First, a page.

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Windows — Pretty Good or better in Western Colorado

Pat_Kiernan | Posted in Energy Efficiency and Durability on

I am looking for windows for a Pretty Good house I am preparing to build in Carbondale, CO at an elevation of about 6,200 feet. Climate zone is 6B. We get lots of sun here and large diurnal temperature swings, year round. I don’t know of any homes in town with air conditioning. I’m looking at Pretty Good insulation levels, R-5-10-20-40-60 and about 6 to 8% south facing glass with fairly low thermal mass — partial tile floors and 5/8 drywall. Windows on the north and west will be limited. I’ve heard that 4% overall operable glass is a reasonable target. My rooftop will have excellent exposure for PV.

Our access to window manufacturers is limited compared to more urban areas. One of the issues I’m running into at this altitude with manufacturers like Loewen, Marvin/Integrity, and Sierra Pacific is that they will either not offer Argon fill, or they will fill them with Argon but won’t guarantee the level of Argon fill. Apparently this is because the windows will “breathe’ through a capillary tube to compensate for altitude changes in transit. So an Argon fill on those terms would perform somewhere between air and argon fill levels. If the glazing units are sealed, bulging results that can lead to cracking, seal failures, or visual distortion.

I’d like U of 0.20 or better, VT of 0.5 and up, SHGC for south wall of 0.5 plus.

I’m not sure I’m prepared to spring for PassivHaus grade, but I’m open to suggestions. I haven’t been able to determine if Intus has a dealer that covers our area. There is a local Kneer-Sud representative. Zola has an office in Steamboat Springs, about 2.5 hours away.

Any personal experience with the merits and drawbacks of tilt & turn windows? It seems they could impose some awkward constraints on interior space adjacent to windows.

I’ve also been wondering about the wisdom of buying a high-tech, expensive windows from Europe and how potential warranty issues might be addressed — if the companies are still around!

I’ve tried to read all the excellent posts on glazing here. In one post, Martin wisely advised buying windows manufactured on your side of the Continental Divide to minimize issues associated with hauling windows over high mountain passes. My challenge is a climate/location/elevation specific issue.

GBA is a fantastic resource. Thanks to all of you who make it so!

Pat Kiernan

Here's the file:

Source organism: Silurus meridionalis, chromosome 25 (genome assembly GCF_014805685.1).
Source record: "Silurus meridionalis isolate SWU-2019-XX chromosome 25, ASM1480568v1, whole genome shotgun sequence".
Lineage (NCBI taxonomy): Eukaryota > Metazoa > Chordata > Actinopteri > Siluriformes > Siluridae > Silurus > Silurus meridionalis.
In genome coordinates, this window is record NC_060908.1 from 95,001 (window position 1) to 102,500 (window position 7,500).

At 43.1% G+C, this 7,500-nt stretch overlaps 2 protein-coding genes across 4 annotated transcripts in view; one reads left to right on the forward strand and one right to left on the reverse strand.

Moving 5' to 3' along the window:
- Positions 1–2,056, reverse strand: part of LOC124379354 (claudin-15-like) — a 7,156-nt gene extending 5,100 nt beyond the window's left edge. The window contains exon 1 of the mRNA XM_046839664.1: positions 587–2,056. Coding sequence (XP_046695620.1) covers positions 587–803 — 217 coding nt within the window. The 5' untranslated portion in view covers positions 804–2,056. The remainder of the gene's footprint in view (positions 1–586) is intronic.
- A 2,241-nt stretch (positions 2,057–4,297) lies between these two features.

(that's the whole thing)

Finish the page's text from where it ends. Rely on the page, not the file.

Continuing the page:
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Replies

  1. GBA Editor
    Martin Holladay | | #1

    Pat,
    Have you considered Alpen? They are in Colorado.

    Alpen Windows
    6268 Monarch Park Place
    Niwot, CO 80503
    303-834-3600
    http://thinkalpen.com/

    Zola is also in Colorado.

    Zola Windows
    1104 Garfield Ave.
    Louisville, CO 80027
    303-578-0001
    http://www.zolawindows.com

  2. Pat_Kiernan | | #2

    Thanks Martin. I've heard mixed reviews over the years on Alpen's various suspended film technologies -- innovative, but not always durable. I'll take a closer look at Zola.

  3. STEPHEN SHEEHY | | #3

    We have tilt-turn Intus windows. We found a good local distributor.

    We've found that you do need to think about furniture placement, but also keep in mind that a pretty good house will maintain an appropriate temperature and you may not use the turn function very often, even on days when you want them open. In addition, we were assuming we'd never use air conditioning, but the house is so easy and cheap to heat and cool that we did use A/C a fair amount in the summer (we're in Maine). The tilt function doesn't create any issues. You may use fixed glass in places where opening windows could interfere with furniture.

  4. Pat_Kiernan | | #4

    Thanks Stephen. Glad to hear they've worked for you. Your perspective on living with them is helpful as I select windows.

  5. onslow | | #5

    Mr. Kiernan,

    Please give Alpen a fair chance in your window selection. I recently built in south west-ish Colorado at 8000 feet and went through the same search for good windows. in the end I went with Alpen for my build.

    I too had read about the center film issues and came to realize most if not all were old posts or old news remembered. The Serious Windows period episodes seemed to be more related to issues other than the film or glass. The company is back in order I think. I can attest that the films in our windows are flawless. The performance is excellent and it is quite true that sitting next to a window on a subzero day doesn't suck the warmth out of you. The air sealing is phenomenal in the casements.

    As you found, Marvin/Integrity wouldn't allow for argon over a certain altitude and Sierra Pacific was only available with air if delivered here in Colorado if I remember correctly. The cost over Marvin was trivial and Sierra Pacific didn't come close for U value. We have an average U under .19 for all windows with the fixed being the dominant glass area and rated at .15 My particular design called for low SHGC in all windows to avoid summer heat gain. This will be our first summer living in the house so I can only judge the heat gain in our one over glazed room which is working as intended so far.

    If your location is as windy as ours can be, then go with more fixed than you might think. Our neighbors warned us of their mistake and we went with required code for opening plus a few more. Best advice we got. Also note available flange styles that make the windows more "normal" and easier to coordinate with exterior finishes.

  6. Pat_Kiernan | | #6